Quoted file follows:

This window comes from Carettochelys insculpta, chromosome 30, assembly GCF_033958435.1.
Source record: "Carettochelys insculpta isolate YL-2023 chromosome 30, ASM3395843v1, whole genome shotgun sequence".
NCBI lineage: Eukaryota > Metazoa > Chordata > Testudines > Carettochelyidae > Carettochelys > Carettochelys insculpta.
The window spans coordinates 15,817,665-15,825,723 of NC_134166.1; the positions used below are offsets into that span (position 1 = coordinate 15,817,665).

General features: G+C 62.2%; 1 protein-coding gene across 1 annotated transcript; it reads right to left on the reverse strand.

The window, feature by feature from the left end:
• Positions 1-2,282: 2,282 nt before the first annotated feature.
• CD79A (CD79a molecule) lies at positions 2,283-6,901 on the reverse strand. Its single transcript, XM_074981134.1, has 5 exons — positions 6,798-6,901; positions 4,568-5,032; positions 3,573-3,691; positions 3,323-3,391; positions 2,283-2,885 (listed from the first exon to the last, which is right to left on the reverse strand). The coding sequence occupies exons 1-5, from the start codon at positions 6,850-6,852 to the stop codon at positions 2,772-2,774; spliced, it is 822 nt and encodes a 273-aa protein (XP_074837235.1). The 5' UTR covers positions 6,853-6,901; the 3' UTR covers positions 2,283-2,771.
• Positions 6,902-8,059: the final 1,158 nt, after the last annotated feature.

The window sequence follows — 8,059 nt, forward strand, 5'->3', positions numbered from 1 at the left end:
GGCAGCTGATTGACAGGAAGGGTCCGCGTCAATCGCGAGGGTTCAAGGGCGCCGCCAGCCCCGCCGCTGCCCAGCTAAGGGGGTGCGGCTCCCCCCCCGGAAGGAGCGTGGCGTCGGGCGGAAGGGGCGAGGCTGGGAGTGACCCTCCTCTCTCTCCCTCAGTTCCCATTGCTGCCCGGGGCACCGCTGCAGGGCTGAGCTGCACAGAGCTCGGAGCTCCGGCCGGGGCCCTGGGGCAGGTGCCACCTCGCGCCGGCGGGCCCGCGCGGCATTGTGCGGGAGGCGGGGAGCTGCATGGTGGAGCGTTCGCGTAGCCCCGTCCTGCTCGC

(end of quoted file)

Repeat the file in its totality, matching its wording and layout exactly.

This window comes from Carettochelys insculpta, chromosome 30, assembly GCF_033958435.1.
Source record: "Carettochelys insculpta isolate YL-2023 chromosome 30, ASM3395843v1, whole genome shotgun sequence".
NCBI lineage: Eukaryota > Metazoa > Chordata > Testudines > Carettochelyidae > Carettochelys > Carettochelys insculpta.
The window spans coordinates 15,817,665-15,825,723 of NC_134166.1; the positions used below are offsets into that span (position 1 = coordinate 15,817,665).

General features: G+C 62.2%; 1 protein-coding gene across 1 annotated transcript; it reads right to left on the reverse strand.

The window, feature by feature from the left end:
• Positions 1-2,282: 2,282 nt before the first annotated feature.
• CD79A (CD79a molecule) lies at positions 2,283-6,901 on the reverse strand. Its single transcript, XM_074981134.1, has 5 exons — positions 6,798-6,901; positions 4,568-5,032; positions 3,573-3,691; positions 3,323-3,391; positions 2,283-2,885 (listed from the first exon to the last, which is right to left on the reverse strand). The coding sequence occupies exons 1-5, from the start codon at positions 6,850-6,852 to the stop codon at positions 2,772-2,774; spliced, it is 822 nt and encodes a 273-aa protein (XP_074837235.1). The 5' UTR covers positions 6,853-6,901; the 3' UTR covers positions 2,283-2,771.
• Positions 6,902-8,059: the final 1,158 nt, after the last annotated feature.

The window sequence follows — 8,059 nt, forward strand, 5'->3', positions numbered from 1 at the left end:
GGCAGCTGATTGACAGGAAGGGTCCGCGTCAATCGCGAGGGTTCAAGGGCGCCGCCAGCCCCGCCGCTGCCCAGCTAAGGGGGTGCGGCTCCCCCCCCGGAAGGAGCGTGGCGTCGGGCGGAAGGGGCGAGGCTGGGAGTGACCCTCCTCTCTCTCCCTCAGTTCCCATTGCTGCCCGGGGCACCGCTGCAGGGCTGAGCTGCACAGAGCTCGGAGCTCCGGCCGGGGCCCTGGGGCAGGTGCCACCTCGCGCCGGCGGGCCCGCGCGGCATTGTGCGGGAGGCGGGGAGCTGCATGGTGGAGCGTTCGCGTAGCCCCGTCCTGCTCGC